The portrait of Joe Hill is a hand-colored photograph or painting after a photograph of the labor activist and poet by an unidentified artist. It is encased in a oval frame under glass. Included with the item is a photocopy of a caption with text in Swedish with partial English translation: "Joel Emanuel Hägglund alias Joseph Hillström alias Joe Hill. Organisatör och Poet för Industrial Workers of the World. Född den 7de Oktober 1879, Nedgre Bergsgatan, Gävle, Sverige. Arkebuserad den I9de November I9I5, i Utah State Prison, under order utav Staten Utahs nyndigheter och Utah Construction Company.".
Koch describes his mother's family, the Dinkelspiels, who came to Seattle circa 1886. He discusses his father Samuel Koch in depth, including his father's early life, his career as rabbi of Temple de Hirsch, his work in the Jewish community, and involvement in civic affairs. He speaks specifically about his father's anti-Zionism. He touches on temple affairs, discussing Richard Lang's break with the temple and friction between younger congregation members and older board members. Koch talks about his life as a rabbi's son and family affairs. He speaks of his own activities in the Jewish community, his inactivity in the synagogue, and especially his role in the American Jewish Committee, local and national. He discusses specific cases the Committee was involved in, including Laurelhurst Beach Club and the DeFunis case. He concludes with his view of recent changes in the practice of Judaism and his own concept of what it is to be a Jew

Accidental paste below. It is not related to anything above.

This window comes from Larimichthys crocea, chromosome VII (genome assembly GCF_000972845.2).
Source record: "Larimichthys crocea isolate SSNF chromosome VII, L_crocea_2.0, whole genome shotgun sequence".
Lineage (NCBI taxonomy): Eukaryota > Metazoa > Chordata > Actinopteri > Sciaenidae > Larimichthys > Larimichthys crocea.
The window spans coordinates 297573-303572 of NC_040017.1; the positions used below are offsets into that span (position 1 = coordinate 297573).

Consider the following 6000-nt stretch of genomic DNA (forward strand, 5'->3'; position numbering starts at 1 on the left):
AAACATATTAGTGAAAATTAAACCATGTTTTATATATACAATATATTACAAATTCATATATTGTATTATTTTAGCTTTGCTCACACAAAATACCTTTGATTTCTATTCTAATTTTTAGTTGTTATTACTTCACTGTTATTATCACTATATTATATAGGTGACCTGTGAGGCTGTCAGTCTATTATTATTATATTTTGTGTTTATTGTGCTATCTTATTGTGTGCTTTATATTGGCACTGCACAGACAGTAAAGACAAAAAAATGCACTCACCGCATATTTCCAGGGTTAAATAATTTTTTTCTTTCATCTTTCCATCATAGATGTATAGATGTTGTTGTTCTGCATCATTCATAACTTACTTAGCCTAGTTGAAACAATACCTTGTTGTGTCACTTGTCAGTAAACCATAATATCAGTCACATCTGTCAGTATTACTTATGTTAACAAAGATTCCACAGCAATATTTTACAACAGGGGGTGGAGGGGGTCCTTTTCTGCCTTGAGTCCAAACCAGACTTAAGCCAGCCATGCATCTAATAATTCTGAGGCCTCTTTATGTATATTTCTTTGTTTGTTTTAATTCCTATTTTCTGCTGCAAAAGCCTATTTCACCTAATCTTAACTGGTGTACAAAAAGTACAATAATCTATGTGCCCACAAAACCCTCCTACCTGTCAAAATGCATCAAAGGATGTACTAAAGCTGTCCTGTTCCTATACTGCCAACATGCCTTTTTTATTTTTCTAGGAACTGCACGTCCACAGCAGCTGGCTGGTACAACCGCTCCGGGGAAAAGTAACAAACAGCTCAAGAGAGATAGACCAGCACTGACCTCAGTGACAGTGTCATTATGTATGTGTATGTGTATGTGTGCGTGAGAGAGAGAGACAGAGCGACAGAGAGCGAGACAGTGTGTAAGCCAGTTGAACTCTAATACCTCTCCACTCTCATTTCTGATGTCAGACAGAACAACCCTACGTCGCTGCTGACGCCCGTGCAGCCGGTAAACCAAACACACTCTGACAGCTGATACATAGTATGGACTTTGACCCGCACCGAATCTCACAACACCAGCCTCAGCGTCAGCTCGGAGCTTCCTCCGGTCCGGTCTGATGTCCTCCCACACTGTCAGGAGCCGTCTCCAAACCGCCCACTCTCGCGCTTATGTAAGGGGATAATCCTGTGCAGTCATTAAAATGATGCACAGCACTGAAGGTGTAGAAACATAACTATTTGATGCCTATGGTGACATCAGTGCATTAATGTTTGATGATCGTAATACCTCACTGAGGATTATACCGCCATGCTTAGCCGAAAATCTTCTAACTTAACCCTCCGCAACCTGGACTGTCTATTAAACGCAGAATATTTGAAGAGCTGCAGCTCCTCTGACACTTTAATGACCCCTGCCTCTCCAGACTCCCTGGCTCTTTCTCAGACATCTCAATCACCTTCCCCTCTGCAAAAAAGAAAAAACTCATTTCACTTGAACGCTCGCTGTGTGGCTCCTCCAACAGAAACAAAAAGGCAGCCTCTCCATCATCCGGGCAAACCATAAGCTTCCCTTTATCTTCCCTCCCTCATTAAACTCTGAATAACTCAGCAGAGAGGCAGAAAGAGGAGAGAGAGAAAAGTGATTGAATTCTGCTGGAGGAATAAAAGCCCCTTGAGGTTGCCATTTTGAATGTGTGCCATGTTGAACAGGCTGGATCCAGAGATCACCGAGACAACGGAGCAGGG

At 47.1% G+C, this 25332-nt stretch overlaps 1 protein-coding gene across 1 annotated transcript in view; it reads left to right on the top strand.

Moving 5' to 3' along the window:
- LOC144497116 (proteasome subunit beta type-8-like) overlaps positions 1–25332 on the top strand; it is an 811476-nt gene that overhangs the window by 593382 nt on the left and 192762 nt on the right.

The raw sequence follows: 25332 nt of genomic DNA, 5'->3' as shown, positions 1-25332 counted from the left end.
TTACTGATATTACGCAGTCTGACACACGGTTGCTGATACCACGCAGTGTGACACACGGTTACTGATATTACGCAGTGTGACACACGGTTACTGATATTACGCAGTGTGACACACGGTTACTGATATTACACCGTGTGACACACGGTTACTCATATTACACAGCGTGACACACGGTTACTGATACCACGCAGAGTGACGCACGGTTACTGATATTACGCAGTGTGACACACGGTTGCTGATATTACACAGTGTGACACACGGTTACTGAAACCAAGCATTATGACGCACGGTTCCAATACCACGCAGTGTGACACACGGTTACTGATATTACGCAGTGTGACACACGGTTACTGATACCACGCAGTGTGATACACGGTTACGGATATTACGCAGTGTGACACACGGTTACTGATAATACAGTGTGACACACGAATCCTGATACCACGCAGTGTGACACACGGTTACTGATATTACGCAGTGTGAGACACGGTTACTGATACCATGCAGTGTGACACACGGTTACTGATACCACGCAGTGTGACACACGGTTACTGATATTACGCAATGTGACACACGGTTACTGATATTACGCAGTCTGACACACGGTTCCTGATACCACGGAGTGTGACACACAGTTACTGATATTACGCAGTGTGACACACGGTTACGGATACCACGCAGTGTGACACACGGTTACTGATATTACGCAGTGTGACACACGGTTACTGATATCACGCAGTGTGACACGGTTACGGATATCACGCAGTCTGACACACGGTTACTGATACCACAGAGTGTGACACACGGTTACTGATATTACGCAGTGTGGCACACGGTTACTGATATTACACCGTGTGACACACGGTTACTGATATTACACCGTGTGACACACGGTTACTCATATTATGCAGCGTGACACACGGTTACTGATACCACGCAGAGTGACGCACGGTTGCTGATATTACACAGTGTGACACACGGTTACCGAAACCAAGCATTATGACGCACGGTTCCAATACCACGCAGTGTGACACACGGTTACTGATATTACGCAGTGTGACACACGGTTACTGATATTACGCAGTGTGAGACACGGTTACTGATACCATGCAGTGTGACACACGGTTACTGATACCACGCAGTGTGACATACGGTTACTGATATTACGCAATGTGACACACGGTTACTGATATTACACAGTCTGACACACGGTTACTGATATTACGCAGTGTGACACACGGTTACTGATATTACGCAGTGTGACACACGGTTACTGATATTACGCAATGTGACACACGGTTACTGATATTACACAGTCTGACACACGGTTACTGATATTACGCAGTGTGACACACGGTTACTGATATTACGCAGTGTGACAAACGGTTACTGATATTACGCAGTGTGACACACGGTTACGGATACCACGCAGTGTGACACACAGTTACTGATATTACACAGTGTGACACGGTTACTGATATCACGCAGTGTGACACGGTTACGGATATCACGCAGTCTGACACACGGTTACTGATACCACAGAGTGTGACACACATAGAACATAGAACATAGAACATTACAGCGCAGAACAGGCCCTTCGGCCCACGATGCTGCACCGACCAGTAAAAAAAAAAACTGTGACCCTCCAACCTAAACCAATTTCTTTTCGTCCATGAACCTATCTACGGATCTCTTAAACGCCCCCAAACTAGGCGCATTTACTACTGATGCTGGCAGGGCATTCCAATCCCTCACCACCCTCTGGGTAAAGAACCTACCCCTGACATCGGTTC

Rucker recalls his childhood and family, his Jewish education at Temple de Hirsch, Rabbi Samuel Koch, and his business career. He discusses the Seattle chapter of the anti-Zionist American Council for Judaism, of which he was a member, and his changed feelings following the establishment of the State of Israel
To George Bradley, St. Paul, detailing the activities of his Meeker County family, particularly his father George C., during the Dakota Conflict of 1862. Original and typed copy. Submitted for a Minnesota Tourism Bureau contest in 1933
Paper describing the transportation routes flowing through Cumberland and the city's industry and development in the late nineteenth and early twentieth centuries Includes post cards as illustrations. This paper was prepared as part of Lininger's initiation into Phi Mu, an engineering honor society
Paper outlining two examples of the application of economics to engineering, in the transmission of electrical power and in the use of a rectifying or fractionating column Includes diagrams. This paper was prepared as part of Haywood's initiation into Phi Mu, an engineering honor society